• @SOfanatic Thanks for your reply, an interesting idea. I've read through the article and looked through the example solution but I'm still unsure how to go about filtering by the Users' CompanyID. Zoran says in the article that he needs to filer by the logged in user, but provides a different 'simpler' example. I apologise for my lack of MVC knowledge but is there a way to find the logged in User from the DbContext, or would I have to pass it to the constructor when I instantiate it within a controller? Or would I need to store the CompanyID as a session variable, or something else entirely? Jun 21 '13 at 10:46
  • saving the CompanyID as a session variable would probably be the best approach, since you don't want to keep querying the database to find out the CompanyID every time. After authenticating the user go ahead and save the CompanyID to a session variable.
    – SOfanatic
    Jun 21 '13 at 13:39
1

I like your approach better than some of the other examples you've provided. Filtering based on the logged-in user should be the most effective way to make sure you're filtering your data appropriately assuming each tenant runs off the same codebase and domain. (If not, you could utilize those to filter as well.)

If you're concerned about database performance with filtering tables that don't have a CompanyID you can purposely denormalize your database to include that field in those tables.

The reflection approach you cited, although elegant, seems overly complicated and like a lot more overhead than including the CompanyID in your db call (especially since the db call is happening in both instances).

EDIT (after comment):

As for the rest of it, you seem to have written a lot of excess code that's not really necessary (at least not within the example cited above). I don't necessarily understand why you're distinguishing between a BookingSystemRepository and a CompanyBookingSystemRepository since from your code it seems like the former exists only to pass calls through to the latter, which just filters results using the UserID (is there ever a situation where you wouldn't filter those results?).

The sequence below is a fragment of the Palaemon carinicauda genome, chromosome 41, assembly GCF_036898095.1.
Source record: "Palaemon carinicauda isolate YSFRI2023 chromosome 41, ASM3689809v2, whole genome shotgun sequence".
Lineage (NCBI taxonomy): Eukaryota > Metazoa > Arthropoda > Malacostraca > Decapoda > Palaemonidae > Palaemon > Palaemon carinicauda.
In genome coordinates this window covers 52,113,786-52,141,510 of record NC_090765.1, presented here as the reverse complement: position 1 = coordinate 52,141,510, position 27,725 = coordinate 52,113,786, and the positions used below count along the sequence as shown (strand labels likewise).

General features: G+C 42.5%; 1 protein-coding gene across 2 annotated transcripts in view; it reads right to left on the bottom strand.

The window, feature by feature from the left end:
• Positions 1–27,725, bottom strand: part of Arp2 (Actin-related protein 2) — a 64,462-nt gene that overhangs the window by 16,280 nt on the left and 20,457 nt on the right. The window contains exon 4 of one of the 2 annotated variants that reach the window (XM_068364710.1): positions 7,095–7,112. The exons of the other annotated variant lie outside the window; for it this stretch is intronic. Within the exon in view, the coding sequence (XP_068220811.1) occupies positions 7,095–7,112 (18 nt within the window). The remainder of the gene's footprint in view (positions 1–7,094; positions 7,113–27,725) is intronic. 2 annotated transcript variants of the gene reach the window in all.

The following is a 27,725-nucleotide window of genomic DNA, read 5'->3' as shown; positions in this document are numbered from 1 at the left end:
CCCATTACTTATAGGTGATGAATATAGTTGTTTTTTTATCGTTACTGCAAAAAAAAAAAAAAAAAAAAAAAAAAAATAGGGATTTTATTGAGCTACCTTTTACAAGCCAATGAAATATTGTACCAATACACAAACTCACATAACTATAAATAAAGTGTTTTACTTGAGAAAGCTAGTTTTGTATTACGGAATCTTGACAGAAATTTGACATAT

You could eliminate both of those classes (and the issue you cite in your comment) entirely by just changing your method to:

public class TestController : Controller
{
    private BookingSystemEntities db = new BookingSystemEntities();
    public ActionResult Index()
    {
        var user = db.Users.Single(u => u.Email == User.Identity.Name);
        var appointments = db.Appointments.Where(a => a.User.CompanyID == user.CompanyID).AsEnumerable();
        return View(appointments);
    }

    public override void Dispose(bool disposing)
    {
        db.Dispose();
        base.Dispose(disposing);
    }
}

From there, if you're worried about performance, you really should be doing all your filtering within the DB and then only call those procedures to return your data.

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  • Thanks for your feedback Chris. But does my approach not waste resources/time by instantiating the context for each controller, then for each action, finding the authenticated user and then instantiating two repositories? Jun 21 '13 at 10:25
  • 1
    The code you provided is identical to the code I'm already using for all my actions. The TestController was an example that I made for this question. The two reasons I wanted to implement a repository pattern: Firstly security, I need to ensure that no users of one company ever gain any sort of access to other companies data. If I do this in the repository it is impossible to accidentally miss in a controller action. Secondly, DRY. I have to filter by the CompanyID in EVERY controller action, whereas if its filtered already then it saves a lot of code. Please let me know your thoughts, Thanks. Jul 1 '13 at 15:27
  • 1
    Your assumption that it would be impossible to miss in the controller action is incorrect. In your TestController you're instantiating an instance of your BookingSystemEntities class, which gives direct access to all of the entities in the DB, regardless of CompanyId. It would be just as easy to use that direct instead of the respository as it would be to not filter the results. My suggestion is to filter the results with stored procs in the DB, only call your procs so a DB error results in a call with no CompanyId, and UNIT TEST, UNIT TEST, UNIT TEST!!! Jul 1 '13 at 16:38
  • @ChrisSearles WARNING with shared database !! Check this question: stackoverflow.com/questions/30745628/…
    – Rod
    Jun 10 '15 at 1:56
  • 1
    @MatthewHudson check my comment /\
    – Rod
    Jun 10 '15 at 1:56